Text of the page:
(2) Any third party or entity that is reimbursed, directly or indirectly, by any of the parties described in paragraph (c)(1) of this section.

(d) Gifts and loans usually prohibited for minimum cash investment. A mortgagor may not use funds for any part of the minimum cash investment under paragraph (b) of this section if the funds were obtained through a loan or a gift from any person, except as provided in paragraphs (e) and (f) of this section, respectively.

(e) Permissible sources of loans—(1) Statutory authorization needed. A statute must authorize a loan as a source of the mortgagor's minimum cash investment under paragraph (b) of this section.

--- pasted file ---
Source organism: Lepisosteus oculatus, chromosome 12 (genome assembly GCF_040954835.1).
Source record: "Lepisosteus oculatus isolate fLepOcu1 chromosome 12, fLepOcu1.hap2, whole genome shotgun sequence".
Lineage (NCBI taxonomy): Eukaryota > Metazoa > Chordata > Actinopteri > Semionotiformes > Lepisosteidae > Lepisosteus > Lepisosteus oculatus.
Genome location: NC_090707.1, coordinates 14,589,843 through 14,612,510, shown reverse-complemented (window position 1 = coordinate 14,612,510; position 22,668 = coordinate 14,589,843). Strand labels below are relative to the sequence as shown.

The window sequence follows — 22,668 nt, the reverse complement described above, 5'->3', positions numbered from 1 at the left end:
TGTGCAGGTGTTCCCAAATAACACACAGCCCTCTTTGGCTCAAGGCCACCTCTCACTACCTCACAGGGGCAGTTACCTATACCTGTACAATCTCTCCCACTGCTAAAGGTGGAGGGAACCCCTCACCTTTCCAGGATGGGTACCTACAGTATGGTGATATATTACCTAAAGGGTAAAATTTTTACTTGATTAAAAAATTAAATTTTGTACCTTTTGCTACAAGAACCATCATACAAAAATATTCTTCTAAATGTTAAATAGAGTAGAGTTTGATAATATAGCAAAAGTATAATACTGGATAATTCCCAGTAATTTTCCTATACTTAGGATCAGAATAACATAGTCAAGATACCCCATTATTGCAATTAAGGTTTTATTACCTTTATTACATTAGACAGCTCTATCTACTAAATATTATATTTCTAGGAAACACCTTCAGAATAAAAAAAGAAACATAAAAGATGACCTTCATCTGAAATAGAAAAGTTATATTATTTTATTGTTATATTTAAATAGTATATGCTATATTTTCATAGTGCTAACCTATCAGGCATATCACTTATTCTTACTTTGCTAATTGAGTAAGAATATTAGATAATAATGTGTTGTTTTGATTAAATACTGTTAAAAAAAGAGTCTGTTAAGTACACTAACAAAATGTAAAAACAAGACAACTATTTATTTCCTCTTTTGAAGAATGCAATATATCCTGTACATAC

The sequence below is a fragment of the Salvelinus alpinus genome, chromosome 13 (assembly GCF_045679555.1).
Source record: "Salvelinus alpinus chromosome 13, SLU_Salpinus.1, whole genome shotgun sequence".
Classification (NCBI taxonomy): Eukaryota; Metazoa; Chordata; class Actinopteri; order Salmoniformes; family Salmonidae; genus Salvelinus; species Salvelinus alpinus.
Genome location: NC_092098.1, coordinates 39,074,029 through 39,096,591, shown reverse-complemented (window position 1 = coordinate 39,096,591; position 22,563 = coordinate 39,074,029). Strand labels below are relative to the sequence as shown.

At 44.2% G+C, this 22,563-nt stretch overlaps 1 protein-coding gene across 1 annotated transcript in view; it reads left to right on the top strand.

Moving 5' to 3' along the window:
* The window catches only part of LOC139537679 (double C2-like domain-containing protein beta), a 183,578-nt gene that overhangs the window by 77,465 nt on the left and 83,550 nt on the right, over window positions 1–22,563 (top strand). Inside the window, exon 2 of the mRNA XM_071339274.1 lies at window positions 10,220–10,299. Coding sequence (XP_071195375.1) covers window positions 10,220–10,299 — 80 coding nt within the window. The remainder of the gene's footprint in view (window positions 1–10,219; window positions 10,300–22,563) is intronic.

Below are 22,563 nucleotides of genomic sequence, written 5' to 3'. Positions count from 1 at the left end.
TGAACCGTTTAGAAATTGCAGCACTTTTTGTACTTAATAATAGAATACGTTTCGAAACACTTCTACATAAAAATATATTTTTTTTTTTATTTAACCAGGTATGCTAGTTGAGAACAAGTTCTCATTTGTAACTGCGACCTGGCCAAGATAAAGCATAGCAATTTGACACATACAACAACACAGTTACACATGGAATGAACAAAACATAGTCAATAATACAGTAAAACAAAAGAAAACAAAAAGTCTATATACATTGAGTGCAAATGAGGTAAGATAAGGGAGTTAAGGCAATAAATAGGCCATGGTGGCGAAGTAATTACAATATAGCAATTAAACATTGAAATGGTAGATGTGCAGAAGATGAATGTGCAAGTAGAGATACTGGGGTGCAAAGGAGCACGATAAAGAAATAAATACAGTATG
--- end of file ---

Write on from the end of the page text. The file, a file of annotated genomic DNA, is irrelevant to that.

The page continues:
(2) Examples. The following loans are authorized by statute as a source for the minimum investment:

(i) A loan from a family member, a loan to a mortgagor who is at least 60 years old when the mortgage is accepted for insurance, or a loan that is otherwise expressly authorized by section 203(b)(9) of the National Housing Act;

(ii) A loan made or held by, or insured by, a federal, state, or local government agency or instrumentality under terms and conditions approved by the Secretary;

(iii) A loan made or held by, or insured by, a tribal government or an agency or instrumentality thereof, including a tribally designated housing entity as defined at 25 U.S.C. 4103(21), which is treated as a state or local government under applicable state or local law, under terms and conditions approved by the Secretary; and

(iv) A federal disaster relief loan.